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Pining for a new start in NZ hardwoods

Peter van Essen is a one-man operation, planting and pruning trees and dealing with pests on properties at Hopelands near Woodville in New Zealand.

Together, his plantations make up 57 hectares and he has managed them on a part-time basis.

“That’s the only way I could afford to buy them. They were covered in gorse when I bought them in 1999,” said van Essen.

He brought the property in July that year, so he had only a short window for planting in the winter, but managed to get two hectares in.

“Now, I have a bit more time, but the initial years were a bit tough. I could only plant in my spare time,” he said.

The results are impressive – tall trees, mainly eucalyptus varieties and cypresses.

“I am trying not to grow pines. I have got some, but I mostly use them for shelter or in sites that are too hard for other species,” he said.

“I have mostly cypresses – Cupressus lusitanica, C macrocarpa and four main species of eucalypts (gums) Eucalyptus fastigiata, E fraxinoides, E regnans and E globoidea.”

Van Essen has 12 species of eucalyptus and three species of accacias.

“I am interested in growing different species, because they have different types of timber and I am a woodworker as well,” he said. “I like seeing different species growing, other than just pine, and I can’t compete with the big pine growers, so why try?”

A Middle Districts Farm Forestry Association group with about 20 members, visits to look at his alternative species and there is a free-flow of information, with members making suggestions about what might grow best on a windy, north-facing slope.

They look intently at a cut cypress stump to ascertain the soft and hard wood.

Van Essen said that he intends to mill his alternative species – eucalypts, accacias and cypresses – for high-grade timber use.

“Internal panelling, lining, flooring and furniture-making – that sort of thing. The problem in New Zealand is that there is a fairly small, limited market. And it needs more work to establish the continuity of supply, a network of smaller growers,” he said.

Connecting farmers with buyers is Dean Satchell, a Farm Forestry Association executive member and specialty timber grower, has set up a website to link farm foresters with buyers.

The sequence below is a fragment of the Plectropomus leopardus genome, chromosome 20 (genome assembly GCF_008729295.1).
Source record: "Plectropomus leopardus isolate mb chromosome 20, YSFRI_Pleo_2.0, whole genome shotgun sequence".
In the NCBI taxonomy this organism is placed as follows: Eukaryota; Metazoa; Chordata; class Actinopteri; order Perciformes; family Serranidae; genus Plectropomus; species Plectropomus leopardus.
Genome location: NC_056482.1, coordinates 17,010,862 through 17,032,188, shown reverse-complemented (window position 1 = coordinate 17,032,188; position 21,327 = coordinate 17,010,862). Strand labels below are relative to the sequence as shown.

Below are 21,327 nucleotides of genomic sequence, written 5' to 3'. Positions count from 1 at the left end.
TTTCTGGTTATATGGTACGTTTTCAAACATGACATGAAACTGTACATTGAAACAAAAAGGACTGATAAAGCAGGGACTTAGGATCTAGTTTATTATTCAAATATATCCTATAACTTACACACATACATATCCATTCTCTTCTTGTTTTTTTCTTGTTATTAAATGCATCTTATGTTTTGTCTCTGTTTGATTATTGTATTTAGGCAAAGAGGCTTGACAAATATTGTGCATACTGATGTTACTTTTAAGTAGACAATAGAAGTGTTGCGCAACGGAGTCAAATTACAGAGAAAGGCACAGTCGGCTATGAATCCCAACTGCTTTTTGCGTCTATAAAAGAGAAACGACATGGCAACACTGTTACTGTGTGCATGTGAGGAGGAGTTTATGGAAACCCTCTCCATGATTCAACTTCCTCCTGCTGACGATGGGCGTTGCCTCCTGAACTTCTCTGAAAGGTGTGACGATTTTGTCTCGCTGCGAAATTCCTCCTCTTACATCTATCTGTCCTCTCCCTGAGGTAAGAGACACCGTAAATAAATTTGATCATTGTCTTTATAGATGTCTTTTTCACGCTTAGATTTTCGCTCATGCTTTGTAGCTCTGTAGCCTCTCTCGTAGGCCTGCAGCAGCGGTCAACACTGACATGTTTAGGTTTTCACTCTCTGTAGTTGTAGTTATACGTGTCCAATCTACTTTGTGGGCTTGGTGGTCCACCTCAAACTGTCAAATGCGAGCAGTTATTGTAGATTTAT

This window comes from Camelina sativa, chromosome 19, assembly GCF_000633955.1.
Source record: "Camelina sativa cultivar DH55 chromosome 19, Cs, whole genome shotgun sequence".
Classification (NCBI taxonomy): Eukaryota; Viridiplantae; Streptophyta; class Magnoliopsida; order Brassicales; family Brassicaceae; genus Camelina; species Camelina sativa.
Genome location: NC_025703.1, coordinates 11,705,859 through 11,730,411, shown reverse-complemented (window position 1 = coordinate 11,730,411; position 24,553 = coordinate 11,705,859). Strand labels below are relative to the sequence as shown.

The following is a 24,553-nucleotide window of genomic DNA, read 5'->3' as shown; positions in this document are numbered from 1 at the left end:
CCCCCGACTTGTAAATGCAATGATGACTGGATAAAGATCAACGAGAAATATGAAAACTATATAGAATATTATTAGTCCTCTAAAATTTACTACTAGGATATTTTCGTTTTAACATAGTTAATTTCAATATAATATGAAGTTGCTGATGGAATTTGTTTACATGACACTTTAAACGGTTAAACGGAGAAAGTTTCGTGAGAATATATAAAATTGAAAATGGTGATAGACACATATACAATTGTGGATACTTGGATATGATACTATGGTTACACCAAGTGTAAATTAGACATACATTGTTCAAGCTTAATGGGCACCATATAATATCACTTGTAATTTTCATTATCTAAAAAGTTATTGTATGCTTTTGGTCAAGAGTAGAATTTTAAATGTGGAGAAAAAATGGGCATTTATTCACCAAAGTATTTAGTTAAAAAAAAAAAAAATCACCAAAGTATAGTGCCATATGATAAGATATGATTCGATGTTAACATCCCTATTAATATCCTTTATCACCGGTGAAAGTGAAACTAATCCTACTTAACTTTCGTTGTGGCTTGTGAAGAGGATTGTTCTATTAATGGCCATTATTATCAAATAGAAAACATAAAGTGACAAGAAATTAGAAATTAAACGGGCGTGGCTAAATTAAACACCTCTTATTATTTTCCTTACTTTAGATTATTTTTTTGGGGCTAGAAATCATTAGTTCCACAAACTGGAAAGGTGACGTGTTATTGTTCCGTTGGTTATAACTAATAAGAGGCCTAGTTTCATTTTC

It has been running for five months and has 300 listings. He has heard of farmers receiving calls from sawmillers and people wanting to build houses. However, he admits the specialty timber market is a shambles. One problem is the lack of millers who know how to handle it, although that is simple to solve.

“The really hard problem is shifting good volumes of timber. There are a lot of well-tended stands of trees around and the pale timber is in vogue at the moment. You would think we wouldn’t have trouble finding a market for them,” said Satchell.

“But the hardwood used in New Zealand homes is imported – mainly kwila and United States white oak. It’s crazy. All our New Zealand hardwood is in trees waiting to be used.

“You couldn’t tell the difference between the American oak and eucalyptus if you looked at a floor.”

He doesn’t blame builders or architects.

“They take what they can get and there isn’t a local supplier,” he said.

“At the same time, the American Hardwood Export Council has done a massive marketing campaign and virtually controls the market.”

“We missed the boat, I suppose. We don’t have an industry behind us. As far as the forestry industry is concerned, there is really only one species of timber in New Zealand – radiata pine,” said Satchell.

He is convinced New Zealand hardwood can compete with the imports on quality and price.

“It’s just a matter of lifting our profile. The website [] is a start. It provides the links so we can find each other.”